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Why Did John Lennon Let Phil Spector Produce His Let It Be Album?

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  • Tip Bones

During 1970, the greatest legendary record producer on the planet was Phil Spector. An eccentric record producer, Spector was far better than the rest. All the Beatles, and particularly John Lennon, (who loved the Motown girl groups) aspired to see what it was like to work with Spector. Eventually, Phil Spector's eccentricity got the best of him when he was sentenced to a lengthy prison term for murdering actress Lana Clarkson On February 3, 2003. Clarkson was killed in Spector's mansion (the Pyrenees Castle) in Alhambra, California.

Her body was found slumped in a chair with a single gunshot wound to her mouth with broken teeth scattered over the carpet. Spector told Esquire in July 2003 that Clarkson's death was an "accidental suicide" and that she "kissed the gun".

The emergency call from Spector's home, made by Spector's driver, Adriano de Souza, quotes Spector as saying, "I think I've killed someone". De Souza added that he saw Spector come out of the back door of the house with a gun in his hand.

Anyways, enough about this loser. The point is, the Beatles were very dedicated working with George Martin. Rumors about the album which would become Let It Be, we’re all over the radio in the summer of 1969. But the album never materialized, and in the autumn, they released "Abby Road." At the same time, this was the inception of bootleg records, with the release of the stolen Dylan and the Band double album, The Great White Wonder. 

My friend purchased a bootleg, containing many of the songs that would make up Let It Be. And I think he paid about twice the price of a legitimate record album at that time. Incidentally, the Beatles got none of that money.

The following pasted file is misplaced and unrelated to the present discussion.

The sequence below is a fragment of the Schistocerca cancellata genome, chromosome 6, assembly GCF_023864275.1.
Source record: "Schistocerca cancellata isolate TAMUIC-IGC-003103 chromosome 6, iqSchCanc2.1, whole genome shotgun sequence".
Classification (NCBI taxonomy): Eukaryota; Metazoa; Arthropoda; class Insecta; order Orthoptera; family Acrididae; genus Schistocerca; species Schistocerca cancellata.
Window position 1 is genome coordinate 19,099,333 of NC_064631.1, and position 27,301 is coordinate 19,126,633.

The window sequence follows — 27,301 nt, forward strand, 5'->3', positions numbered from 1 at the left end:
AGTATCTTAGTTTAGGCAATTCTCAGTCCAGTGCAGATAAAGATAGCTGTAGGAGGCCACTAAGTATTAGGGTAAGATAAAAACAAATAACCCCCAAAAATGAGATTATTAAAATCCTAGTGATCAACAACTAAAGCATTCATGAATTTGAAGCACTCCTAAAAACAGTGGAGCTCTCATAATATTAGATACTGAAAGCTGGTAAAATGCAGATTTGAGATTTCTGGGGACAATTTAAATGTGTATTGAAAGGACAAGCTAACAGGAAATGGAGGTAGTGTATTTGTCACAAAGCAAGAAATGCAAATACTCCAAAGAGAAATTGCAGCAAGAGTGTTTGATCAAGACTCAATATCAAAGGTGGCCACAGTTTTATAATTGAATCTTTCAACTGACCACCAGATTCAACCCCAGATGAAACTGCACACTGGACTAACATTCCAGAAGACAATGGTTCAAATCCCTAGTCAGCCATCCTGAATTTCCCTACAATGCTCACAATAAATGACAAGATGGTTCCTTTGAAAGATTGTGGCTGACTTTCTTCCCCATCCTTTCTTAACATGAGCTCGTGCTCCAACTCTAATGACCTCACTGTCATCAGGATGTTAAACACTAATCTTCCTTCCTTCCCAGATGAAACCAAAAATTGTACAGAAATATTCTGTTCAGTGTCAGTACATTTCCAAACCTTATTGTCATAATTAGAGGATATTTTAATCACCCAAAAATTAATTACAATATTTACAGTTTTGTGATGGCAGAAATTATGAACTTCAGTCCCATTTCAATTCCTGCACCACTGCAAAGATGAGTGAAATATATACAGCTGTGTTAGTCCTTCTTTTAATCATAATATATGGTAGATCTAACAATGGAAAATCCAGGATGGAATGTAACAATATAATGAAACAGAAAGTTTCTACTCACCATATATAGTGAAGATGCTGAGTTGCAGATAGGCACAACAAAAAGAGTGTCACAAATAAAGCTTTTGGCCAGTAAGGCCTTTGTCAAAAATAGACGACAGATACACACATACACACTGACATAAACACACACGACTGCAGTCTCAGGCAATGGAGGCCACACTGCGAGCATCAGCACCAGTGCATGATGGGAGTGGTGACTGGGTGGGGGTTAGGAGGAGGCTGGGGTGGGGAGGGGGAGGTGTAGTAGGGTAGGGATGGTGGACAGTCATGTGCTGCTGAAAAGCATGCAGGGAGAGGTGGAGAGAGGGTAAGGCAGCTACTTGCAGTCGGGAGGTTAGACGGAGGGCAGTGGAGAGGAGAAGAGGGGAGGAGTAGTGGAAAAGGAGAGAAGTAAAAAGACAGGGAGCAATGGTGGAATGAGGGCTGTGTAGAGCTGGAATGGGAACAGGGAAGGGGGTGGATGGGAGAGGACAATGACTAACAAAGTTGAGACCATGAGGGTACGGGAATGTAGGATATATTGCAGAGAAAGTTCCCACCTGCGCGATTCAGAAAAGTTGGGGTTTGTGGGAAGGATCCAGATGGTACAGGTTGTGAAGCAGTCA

And unfortunately, George Martin had apparently given up on the Let It Be sessions, or at least couldn’t come to terms with the Beatles on how they should sound. 

Nonetheless, the Beatles, or at any rate Apple Records, at this point hemorrhaging money, needed to put these recordings out under its own label. This was done to prevent being further ripped off. Phil Spector was willing to do the job after working on the Lennon solo number, Instant Karma.

McCartney was never happy with Spector’s work on the record. I’ll acknowledge it’s overproduced, but that’s what the Wall of Sound is: overproduction, very dramatic and successful when used over untrained singers, as most of Spector’s artists were. 

Nevertheless, McCartney aside, Let It Be is an amusing, powerful and iconic Beatles’ hit album. Most agree that it is still as pleasurable to listen to today, as it was in back in 1970 when many first heard it.

In 2009, after Phil Spector’s ignominious sentence for murder, McCartney released the unproduced tapes of Let It Be, entitled to "Let It Be Naked." It was fascinating to hear, but it essentially took away from what a great job, Phil Spector had done concerning the commercial release.